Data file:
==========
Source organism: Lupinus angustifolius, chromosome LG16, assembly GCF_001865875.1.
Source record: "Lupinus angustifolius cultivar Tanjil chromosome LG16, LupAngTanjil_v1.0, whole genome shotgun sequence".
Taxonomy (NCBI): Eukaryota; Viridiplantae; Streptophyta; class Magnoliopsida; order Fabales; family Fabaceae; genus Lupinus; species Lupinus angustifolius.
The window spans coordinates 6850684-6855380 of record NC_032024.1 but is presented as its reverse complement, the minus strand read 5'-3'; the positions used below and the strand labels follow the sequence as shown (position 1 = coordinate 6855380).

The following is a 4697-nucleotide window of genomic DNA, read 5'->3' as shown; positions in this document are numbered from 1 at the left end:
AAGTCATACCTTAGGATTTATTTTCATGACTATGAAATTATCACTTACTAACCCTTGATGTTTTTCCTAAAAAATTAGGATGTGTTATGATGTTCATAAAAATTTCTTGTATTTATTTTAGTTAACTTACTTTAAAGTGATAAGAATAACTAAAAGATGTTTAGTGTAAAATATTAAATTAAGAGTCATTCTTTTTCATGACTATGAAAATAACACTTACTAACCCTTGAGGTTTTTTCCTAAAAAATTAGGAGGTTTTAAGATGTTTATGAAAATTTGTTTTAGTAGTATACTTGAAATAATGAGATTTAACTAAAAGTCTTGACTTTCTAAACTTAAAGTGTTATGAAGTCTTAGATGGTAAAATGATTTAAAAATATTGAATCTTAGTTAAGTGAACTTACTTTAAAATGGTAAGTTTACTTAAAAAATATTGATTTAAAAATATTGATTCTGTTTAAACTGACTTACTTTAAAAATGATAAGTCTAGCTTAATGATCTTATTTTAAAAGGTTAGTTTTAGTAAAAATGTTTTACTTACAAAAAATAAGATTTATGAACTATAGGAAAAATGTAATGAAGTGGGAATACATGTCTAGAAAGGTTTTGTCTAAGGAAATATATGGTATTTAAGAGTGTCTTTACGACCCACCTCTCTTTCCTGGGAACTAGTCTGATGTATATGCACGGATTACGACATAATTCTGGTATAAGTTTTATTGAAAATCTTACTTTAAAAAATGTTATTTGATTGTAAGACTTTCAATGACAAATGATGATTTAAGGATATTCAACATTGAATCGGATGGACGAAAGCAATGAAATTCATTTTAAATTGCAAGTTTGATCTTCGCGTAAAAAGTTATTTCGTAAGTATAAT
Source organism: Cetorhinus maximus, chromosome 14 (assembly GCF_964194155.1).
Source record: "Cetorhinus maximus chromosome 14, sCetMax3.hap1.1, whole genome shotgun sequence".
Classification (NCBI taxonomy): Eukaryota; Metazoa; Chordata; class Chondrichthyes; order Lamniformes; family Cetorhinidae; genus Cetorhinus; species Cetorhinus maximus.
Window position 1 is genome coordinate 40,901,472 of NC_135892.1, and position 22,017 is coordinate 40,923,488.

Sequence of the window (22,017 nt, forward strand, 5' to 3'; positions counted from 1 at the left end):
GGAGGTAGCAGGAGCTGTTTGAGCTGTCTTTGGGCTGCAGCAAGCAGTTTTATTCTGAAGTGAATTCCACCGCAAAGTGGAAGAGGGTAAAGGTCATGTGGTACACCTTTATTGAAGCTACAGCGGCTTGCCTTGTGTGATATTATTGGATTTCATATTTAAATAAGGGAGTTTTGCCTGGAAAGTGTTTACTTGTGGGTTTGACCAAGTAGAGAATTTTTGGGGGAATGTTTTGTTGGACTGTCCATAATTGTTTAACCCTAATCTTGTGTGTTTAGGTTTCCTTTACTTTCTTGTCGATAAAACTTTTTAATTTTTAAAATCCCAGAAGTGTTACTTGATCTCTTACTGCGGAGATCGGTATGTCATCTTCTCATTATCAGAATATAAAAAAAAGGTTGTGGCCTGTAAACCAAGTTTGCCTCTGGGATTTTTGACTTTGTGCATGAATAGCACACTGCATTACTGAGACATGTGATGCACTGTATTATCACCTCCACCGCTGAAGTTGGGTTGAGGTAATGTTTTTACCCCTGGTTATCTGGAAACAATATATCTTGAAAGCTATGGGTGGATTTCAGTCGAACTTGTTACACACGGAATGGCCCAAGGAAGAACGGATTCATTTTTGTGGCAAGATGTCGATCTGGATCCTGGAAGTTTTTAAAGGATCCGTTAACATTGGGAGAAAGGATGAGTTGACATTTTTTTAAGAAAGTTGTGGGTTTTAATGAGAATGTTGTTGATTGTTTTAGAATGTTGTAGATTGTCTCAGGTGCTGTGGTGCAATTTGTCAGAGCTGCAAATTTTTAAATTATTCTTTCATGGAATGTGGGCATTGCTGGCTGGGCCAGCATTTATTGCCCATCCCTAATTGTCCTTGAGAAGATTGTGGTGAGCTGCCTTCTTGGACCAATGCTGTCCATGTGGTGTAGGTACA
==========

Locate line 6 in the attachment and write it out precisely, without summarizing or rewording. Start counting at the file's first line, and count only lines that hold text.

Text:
AAGTCATACCTTAGGATTTATTTTCATGACTATGAAATTATCACTTACTAACCCTTGATGTTTTTCCTAAAAAATTAGGATGTGTTATGATGTTCATAAAAATTTCTTGTATTTATTTTAGTTAACTTACTTTAAAGTGATAAGAATAACTAAAAGATGTTTAGTGTAAAATATTAAATTAAGAGTCATTCTTTTTCATGACTATGAAAATAACACTTACTAACCCTTGAGGTTTTTTCCTAAAAAATTAGGAGGTTTTAAGATGTTTATGAAAATTTGTTTTAGTAGTATACTTGAAATAATGAGATTTAACTAAAAGTCTTGACTTTCTAAACTTAAAGTGTTATGAAGTCTTAGATGGTAAAATGATTTAAAAATATTGAATCTTAGTTAAGTGAACTTACTTTAAAATGGTAAGTTTACTTAAAAAATATTGATTTAAAAATATTGATTCTGTTTAAACTGACTTACTTTAAAAATGATAAGTCTAGCTTAATGATCTTATTTTAAAAGGTTAGTTTTAGTAAAAATGTTTTACTTACAAAAAATAAGATTTATGAACTATAGGAAAAATGTAATGAAGTGGGAATACATGTCTAGAAAGGTTTTGTCTAAGGAAATATATGGTATTTAAGAGTGTCTTTACGACCCACCTCTCTTTCCTGGGAACTAGTCTGATGTATATGCACGGATTACGACATAATTCTGGTATAAGTTTTATTGAAAATCTTACTTTAAAAAATGTTATTTGATTGTAAGACTTTCAATGACAAATGATGATTTAAGGATATTCAACATTGAATCGGATGGACGAAAGCAATGAAATTCATTTTAAATTGCAAGTTTGATCTTCGCGTAAAAAGTTATTTCGTAAGTATAAT